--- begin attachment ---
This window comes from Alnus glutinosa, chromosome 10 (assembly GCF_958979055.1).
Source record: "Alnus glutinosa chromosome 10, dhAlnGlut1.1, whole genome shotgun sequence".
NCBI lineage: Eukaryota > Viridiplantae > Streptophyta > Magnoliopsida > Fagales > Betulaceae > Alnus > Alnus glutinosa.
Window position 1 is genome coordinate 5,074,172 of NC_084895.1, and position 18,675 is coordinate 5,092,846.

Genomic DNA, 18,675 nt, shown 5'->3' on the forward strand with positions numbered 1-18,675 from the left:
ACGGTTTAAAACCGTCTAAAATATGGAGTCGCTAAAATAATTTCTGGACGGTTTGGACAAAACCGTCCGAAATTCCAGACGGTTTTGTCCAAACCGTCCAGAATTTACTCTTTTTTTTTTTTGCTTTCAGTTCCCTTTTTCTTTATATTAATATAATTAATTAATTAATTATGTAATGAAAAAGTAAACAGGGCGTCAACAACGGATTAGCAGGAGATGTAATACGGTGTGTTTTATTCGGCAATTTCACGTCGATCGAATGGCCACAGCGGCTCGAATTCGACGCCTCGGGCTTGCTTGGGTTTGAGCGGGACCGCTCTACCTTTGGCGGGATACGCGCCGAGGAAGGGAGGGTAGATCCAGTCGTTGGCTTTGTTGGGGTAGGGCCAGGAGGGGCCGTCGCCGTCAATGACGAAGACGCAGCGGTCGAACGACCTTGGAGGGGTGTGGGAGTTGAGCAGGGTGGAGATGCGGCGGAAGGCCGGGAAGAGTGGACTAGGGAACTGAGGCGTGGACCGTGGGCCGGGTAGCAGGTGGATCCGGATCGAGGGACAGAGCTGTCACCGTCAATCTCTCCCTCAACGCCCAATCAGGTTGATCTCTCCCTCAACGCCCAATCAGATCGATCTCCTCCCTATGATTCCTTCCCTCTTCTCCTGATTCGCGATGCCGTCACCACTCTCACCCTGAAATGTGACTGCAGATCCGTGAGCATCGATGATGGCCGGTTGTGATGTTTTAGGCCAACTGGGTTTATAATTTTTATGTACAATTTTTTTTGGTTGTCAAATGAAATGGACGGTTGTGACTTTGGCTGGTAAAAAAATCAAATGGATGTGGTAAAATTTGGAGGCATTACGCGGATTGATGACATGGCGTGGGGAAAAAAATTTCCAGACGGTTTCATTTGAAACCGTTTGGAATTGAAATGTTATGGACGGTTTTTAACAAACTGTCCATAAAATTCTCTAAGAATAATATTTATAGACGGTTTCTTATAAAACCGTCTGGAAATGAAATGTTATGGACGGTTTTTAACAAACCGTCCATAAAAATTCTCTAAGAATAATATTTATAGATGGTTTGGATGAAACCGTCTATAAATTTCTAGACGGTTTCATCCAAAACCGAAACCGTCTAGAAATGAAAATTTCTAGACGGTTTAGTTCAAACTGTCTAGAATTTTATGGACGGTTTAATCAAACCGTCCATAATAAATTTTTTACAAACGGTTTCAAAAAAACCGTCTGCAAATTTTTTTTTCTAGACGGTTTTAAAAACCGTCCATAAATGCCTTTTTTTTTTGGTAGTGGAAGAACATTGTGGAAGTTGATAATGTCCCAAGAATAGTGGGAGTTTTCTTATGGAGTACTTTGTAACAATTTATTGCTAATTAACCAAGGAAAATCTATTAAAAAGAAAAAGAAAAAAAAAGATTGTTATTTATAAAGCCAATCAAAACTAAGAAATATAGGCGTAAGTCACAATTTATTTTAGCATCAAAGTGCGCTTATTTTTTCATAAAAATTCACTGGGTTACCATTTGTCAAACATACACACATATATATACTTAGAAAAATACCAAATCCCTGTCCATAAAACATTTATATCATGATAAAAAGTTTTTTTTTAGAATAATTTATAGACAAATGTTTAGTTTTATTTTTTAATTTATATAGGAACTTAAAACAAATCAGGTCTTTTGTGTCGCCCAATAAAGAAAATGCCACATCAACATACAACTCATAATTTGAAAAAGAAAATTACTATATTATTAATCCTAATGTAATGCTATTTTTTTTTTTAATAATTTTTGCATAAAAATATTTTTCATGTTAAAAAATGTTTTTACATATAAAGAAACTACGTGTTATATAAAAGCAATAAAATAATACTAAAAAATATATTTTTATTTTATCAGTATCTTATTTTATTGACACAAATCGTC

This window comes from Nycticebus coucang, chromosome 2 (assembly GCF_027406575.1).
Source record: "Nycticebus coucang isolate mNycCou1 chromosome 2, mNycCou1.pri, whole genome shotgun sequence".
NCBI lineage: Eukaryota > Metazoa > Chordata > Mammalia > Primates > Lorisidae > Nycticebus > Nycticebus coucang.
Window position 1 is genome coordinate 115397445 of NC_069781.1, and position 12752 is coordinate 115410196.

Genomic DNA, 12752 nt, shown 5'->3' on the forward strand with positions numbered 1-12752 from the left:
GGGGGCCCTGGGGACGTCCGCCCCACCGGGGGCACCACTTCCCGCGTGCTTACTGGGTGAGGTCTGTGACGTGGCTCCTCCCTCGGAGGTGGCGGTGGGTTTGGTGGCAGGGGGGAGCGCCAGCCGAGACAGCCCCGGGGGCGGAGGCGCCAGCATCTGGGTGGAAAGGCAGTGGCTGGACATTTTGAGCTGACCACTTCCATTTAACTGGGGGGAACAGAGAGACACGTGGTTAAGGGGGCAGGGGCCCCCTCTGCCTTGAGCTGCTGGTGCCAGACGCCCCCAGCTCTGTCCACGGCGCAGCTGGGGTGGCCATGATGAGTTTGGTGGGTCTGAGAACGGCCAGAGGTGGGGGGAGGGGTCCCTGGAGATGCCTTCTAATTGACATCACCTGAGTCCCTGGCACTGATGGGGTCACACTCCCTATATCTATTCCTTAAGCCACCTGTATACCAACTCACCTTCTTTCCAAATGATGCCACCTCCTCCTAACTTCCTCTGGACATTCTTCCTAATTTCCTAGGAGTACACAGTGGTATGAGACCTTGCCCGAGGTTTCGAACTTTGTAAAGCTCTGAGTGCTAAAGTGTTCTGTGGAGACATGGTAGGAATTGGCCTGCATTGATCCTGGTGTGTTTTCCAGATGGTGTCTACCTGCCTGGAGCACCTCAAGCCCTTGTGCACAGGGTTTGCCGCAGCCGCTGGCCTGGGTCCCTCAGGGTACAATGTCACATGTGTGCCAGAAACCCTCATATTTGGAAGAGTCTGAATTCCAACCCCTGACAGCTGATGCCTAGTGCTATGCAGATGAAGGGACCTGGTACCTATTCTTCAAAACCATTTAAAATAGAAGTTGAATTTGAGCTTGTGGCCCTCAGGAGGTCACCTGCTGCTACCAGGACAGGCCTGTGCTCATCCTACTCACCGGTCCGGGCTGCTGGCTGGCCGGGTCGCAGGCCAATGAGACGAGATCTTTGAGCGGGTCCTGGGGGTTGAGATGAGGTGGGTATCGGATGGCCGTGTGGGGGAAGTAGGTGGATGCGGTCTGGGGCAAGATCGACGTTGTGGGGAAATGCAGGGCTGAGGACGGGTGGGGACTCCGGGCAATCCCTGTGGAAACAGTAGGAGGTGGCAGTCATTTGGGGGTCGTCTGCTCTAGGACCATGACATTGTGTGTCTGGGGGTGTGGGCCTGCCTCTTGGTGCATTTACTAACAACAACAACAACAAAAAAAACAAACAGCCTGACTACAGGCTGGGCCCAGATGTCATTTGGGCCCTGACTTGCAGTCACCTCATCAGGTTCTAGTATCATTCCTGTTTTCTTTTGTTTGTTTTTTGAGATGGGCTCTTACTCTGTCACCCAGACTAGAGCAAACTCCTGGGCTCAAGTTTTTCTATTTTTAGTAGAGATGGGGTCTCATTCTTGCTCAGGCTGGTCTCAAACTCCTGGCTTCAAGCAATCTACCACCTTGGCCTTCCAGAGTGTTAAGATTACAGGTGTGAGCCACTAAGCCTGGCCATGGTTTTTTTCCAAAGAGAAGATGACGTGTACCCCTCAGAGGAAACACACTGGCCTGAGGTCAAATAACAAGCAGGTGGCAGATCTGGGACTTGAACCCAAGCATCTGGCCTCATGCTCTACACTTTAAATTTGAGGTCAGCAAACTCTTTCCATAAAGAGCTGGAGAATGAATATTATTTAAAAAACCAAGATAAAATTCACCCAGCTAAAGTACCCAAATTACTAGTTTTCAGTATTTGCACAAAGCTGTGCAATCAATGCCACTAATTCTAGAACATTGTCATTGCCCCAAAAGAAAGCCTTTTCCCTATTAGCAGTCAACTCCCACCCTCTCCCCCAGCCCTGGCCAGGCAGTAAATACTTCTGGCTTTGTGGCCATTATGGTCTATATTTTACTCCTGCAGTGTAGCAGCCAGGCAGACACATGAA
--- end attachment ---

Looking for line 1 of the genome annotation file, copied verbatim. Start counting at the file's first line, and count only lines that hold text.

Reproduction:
This window comes from Alnus glutinosa, chromosome 10 (assembly GCF_958979055.1).